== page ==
Complete trial example of majority transitions, with details of two periods within the trial. The group size was ten fish, and the sequence lasts 12 h. (a) Example of a sequence of 12 h, illustrating periods with and without majorities. Each vertical colored bar shows a period during which a majority were in a specific arm (n ≥ 6); the colors indicate which arm, and the absence of color indicates a period without a majority in any arm. (b) Details of two sequences of 2 h each (top, the first 2 h; bottom, Hours 8 to 10 of the experimental trial), with the relationship between the maximal group size observed in the maze arms (the central zone is not included) and periods with and without a majority

From this example (see also Fig. S5), it seems that majority transitions are more frequent between adjacent arms. This is clearly illustrated in the flow diagram in Fig. 4a, which shows that first-order transitions are more likely to occur between adjacent arms. Figure 4c shows the same information, normalized to the position of the majority arm before the transition occurs. Figure 4a confirms that the group majority explored all of the available arms during the 12 h of the trial and that all possible first- and second-order majority transitions were observed at least once during that period. Figure 4c confirms that the more frequent direct majority transitions are between an arm and one of the two adjacent arms. Transitions between an arm and itself are also frequent. Finally, Figs. 4b and 4d show that second-order transitions are usually the consequence of two successive first-order transitions toward the adjacent arms: The most frequently observed transitions are either a direct return to the previous majority arm (M to L1/R1 to M) or transition to the next arm in the same direction (M to L1 to L2 or M to R1 to R2).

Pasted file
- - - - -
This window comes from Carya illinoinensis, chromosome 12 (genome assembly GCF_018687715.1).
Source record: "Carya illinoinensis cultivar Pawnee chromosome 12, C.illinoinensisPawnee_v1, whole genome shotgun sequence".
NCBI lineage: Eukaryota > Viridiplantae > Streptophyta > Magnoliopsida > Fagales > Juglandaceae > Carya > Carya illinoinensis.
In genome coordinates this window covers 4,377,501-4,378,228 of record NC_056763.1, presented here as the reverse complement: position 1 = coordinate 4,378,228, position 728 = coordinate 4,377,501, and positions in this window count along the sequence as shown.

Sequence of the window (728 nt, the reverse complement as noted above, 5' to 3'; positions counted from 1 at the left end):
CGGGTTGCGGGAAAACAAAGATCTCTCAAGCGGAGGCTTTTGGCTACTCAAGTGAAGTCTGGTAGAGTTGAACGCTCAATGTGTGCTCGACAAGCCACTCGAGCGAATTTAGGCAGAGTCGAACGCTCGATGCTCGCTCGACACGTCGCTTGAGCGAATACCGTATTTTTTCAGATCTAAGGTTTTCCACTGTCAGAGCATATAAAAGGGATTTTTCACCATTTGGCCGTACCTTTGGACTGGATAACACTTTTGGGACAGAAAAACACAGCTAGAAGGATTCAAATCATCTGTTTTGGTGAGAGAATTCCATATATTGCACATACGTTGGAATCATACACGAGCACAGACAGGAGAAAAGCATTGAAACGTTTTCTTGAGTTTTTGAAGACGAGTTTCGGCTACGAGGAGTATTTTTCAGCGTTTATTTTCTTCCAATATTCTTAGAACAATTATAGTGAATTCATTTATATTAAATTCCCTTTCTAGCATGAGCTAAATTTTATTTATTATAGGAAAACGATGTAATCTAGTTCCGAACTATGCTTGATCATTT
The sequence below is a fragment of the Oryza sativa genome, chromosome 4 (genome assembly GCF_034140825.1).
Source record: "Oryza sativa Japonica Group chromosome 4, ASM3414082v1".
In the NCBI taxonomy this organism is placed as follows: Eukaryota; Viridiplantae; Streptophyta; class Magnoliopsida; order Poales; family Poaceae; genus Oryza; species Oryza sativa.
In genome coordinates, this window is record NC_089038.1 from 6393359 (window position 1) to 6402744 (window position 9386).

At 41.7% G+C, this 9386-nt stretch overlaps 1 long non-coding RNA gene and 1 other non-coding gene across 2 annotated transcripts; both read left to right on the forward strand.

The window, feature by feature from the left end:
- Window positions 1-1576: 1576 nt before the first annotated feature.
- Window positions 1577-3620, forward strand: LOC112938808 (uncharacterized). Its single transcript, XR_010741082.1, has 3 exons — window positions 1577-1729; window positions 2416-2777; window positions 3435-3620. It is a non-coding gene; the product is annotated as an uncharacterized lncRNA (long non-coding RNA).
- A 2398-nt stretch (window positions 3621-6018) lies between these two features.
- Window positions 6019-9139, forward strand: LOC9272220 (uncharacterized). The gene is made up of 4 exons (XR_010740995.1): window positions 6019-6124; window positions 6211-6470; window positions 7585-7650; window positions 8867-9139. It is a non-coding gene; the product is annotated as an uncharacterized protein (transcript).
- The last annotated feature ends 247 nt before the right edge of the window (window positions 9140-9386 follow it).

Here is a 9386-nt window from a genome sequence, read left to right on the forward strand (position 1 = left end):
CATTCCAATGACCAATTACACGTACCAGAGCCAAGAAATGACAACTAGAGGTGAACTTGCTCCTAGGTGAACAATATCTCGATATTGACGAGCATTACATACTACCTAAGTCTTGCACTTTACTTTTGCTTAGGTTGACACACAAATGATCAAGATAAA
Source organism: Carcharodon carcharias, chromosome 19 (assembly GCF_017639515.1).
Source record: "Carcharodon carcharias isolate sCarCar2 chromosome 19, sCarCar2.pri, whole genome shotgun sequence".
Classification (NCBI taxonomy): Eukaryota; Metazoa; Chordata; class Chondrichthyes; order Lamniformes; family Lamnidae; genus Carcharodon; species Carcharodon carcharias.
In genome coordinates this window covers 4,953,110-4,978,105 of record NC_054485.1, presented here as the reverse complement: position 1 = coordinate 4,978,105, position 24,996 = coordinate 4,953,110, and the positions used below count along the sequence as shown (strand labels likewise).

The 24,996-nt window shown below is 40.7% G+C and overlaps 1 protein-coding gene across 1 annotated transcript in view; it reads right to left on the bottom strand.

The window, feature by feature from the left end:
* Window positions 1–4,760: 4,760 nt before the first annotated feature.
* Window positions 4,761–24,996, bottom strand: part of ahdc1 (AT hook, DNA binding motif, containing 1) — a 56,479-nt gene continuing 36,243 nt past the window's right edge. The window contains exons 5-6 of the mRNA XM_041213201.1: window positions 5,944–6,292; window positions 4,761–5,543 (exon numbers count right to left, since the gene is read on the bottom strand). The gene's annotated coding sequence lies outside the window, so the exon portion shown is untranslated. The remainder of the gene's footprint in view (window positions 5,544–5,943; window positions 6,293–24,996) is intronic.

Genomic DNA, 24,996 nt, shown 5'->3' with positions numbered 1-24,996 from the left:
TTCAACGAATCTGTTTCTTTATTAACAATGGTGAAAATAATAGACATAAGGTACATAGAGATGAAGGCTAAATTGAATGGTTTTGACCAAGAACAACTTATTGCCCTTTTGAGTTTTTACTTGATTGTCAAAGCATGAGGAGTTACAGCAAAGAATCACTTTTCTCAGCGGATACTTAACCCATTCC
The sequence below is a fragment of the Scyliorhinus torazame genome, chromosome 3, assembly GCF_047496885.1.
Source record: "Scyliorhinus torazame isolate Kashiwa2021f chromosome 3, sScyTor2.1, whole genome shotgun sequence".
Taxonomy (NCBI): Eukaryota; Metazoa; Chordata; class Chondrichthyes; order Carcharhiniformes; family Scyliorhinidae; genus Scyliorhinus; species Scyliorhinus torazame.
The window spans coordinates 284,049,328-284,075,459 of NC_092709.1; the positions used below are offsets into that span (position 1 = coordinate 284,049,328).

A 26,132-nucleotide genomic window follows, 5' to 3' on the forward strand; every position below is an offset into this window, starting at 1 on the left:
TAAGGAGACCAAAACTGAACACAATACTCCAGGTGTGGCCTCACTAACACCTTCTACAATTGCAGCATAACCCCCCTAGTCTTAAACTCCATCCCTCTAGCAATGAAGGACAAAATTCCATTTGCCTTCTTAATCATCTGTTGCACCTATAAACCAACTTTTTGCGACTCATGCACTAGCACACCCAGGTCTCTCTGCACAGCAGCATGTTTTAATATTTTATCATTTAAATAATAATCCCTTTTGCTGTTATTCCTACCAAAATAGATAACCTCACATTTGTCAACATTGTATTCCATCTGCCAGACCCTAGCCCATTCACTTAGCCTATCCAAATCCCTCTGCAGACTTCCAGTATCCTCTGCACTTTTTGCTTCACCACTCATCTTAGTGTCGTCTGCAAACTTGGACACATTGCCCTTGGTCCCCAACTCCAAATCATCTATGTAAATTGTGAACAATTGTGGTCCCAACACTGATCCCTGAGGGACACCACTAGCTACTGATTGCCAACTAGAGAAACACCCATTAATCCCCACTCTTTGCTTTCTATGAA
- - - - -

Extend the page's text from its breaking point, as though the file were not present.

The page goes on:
Fig. 4

Upper panels: Examples of majority transition diagrams for a group of ten fish during 12 h: (a) Majority transitions of the first order (n = 186) and (b) majority transitions of the second order (n = 185). Lower panels: Diagrams of majority transitions between relative arms (relative to the current majority arm, M) for the same video sequence: (c) Transitions of the first order (n = 186) and (d) transitions of the second order without repetition (i.e., excluding leaving and returning to the same arm during first-order transitions; n = 147). The thickness of the arrows is proportional to the maximum observed value in each diagram

Figure 5a shows Ic as a function of time in a typical trial with a group of ten fish. Cohesion was low at the beginning of the trial, when the fish had just been released from the central zone and had started exploring the maze. It then increased during the first hour and remained high for the rest of the trial, dropping momentarily every time the group changed location in the maze.
Fig. 5